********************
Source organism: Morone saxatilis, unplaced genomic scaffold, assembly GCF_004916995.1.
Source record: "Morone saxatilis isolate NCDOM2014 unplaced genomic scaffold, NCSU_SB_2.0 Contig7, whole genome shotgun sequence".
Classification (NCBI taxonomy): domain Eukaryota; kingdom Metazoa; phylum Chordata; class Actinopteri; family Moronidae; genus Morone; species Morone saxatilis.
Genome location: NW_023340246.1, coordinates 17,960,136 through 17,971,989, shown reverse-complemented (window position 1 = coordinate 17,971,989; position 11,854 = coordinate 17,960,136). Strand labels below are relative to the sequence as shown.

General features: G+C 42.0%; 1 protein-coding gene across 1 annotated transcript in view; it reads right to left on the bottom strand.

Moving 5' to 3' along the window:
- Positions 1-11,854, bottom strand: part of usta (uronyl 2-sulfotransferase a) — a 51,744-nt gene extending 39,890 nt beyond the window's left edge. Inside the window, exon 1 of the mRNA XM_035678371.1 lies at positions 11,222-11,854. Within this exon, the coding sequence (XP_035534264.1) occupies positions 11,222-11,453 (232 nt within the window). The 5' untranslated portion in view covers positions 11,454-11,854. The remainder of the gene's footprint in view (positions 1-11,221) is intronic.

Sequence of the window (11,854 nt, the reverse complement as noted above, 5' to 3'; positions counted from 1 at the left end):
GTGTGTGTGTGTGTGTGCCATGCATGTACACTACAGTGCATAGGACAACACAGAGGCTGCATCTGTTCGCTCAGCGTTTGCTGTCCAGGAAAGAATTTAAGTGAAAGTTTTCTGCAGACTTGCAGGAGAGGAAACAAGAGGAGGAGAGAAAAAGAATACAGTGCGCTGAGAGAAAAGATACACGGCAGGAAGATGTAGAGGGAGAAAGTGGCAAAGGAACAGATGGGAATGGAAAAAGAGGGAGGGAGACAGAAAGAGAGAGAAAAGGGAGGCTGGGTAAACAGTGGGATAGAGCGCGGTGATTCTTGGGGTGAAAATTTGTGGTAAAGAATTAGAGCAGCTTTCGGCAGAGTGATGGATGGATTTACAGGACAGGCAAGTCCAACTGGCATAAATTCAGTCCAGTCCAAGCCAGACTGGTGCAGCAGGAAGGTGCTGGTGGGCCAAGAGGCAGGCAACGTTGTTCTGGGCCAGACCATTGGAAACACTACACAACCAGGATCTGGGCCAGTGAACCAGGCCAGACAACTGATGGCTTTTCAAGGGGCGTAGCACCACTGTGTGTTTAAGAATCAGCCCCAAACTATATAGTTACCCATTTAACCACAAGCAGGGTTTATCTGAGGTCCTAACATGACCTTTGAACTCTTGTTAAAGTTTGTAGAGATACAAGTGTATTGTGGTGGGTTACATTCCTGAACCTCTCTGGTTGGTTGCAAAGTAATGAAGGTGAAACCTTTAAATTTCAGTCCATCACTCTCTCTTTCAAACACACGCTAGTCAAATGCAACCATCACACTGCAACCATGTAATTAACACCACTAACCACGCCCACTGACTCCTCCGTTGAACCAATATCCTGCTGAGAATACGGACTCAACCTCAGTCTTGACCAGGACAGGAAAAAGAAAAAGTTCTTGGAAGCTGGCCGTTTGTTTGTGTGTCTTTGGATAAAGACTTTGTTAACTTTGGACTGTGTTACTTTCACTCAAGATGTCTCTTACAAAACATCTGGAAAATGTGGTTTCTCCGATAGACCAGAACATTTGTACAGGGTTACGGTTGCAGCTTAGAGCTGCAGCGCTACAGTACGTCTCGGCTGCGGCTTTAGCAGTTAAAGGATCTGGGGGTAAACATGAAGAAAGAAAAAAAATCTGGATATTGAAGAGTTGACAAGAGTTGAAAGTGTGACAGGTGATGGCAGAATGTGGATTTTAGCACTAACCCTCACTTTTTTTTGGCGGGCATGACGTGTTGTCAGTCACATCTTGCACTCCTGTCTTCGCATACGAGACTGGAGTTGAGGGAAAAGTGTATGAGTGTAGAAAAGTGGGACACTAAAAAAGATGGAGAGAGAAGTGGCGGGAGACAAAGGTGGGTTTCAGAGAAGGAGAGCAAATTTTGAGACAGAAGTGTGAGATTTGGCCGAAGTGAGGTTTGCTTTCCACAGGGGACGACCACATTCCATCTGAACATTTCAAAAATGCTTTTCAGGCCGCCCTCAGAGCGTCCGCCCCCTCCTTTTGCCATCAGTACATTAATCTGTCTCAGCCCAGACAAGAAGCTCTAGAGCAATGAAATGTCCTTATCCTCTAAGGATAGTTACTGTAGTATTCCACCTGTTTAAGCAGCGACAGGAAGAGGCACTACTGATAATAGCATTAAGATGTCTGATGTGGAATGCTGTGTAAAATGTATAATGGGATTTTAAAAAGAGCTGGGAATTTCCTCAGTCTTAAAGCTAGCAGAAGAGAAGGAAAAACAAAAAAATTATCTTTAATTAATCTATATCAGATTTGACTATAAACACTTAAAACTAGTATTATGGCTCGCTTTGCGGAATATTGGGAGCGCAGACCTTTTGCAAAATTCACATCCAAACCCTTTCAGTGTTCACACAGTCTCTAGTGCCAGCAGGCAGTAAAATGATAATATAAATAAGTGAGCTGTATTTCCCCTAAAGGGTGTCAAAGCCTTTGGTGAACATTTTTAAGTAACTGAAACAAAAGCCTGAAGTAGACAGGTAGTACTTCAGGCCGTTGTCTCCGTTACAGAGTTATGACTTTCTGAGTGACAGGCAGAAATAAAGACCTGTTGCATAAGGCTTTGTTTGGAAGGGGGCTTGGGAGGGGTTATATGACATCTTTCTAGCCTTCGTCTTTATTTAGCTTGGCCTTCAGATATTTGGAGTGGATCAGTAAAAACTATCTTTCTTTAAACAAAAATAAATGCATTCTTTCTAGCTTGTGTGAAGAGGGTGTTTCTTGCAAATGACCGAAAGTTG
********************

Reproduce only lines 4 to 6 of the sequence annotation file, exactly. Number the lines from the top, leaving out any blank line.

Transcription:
Genome location: NW_023340246.1, coordinates 17,960,136 through 17,971,989, shown reverse-complemented (window position 1 = coordinate 17,971,989; position 11,854 = coordinate 17,960,136). Strand labels below are relative to the sequence as shown.

General features: G+C 42.0%; 1 protein-coding gene across 1 annotated transcript in view; it reads right to left on the bottom strand.

Moving 5' to 3' along the window: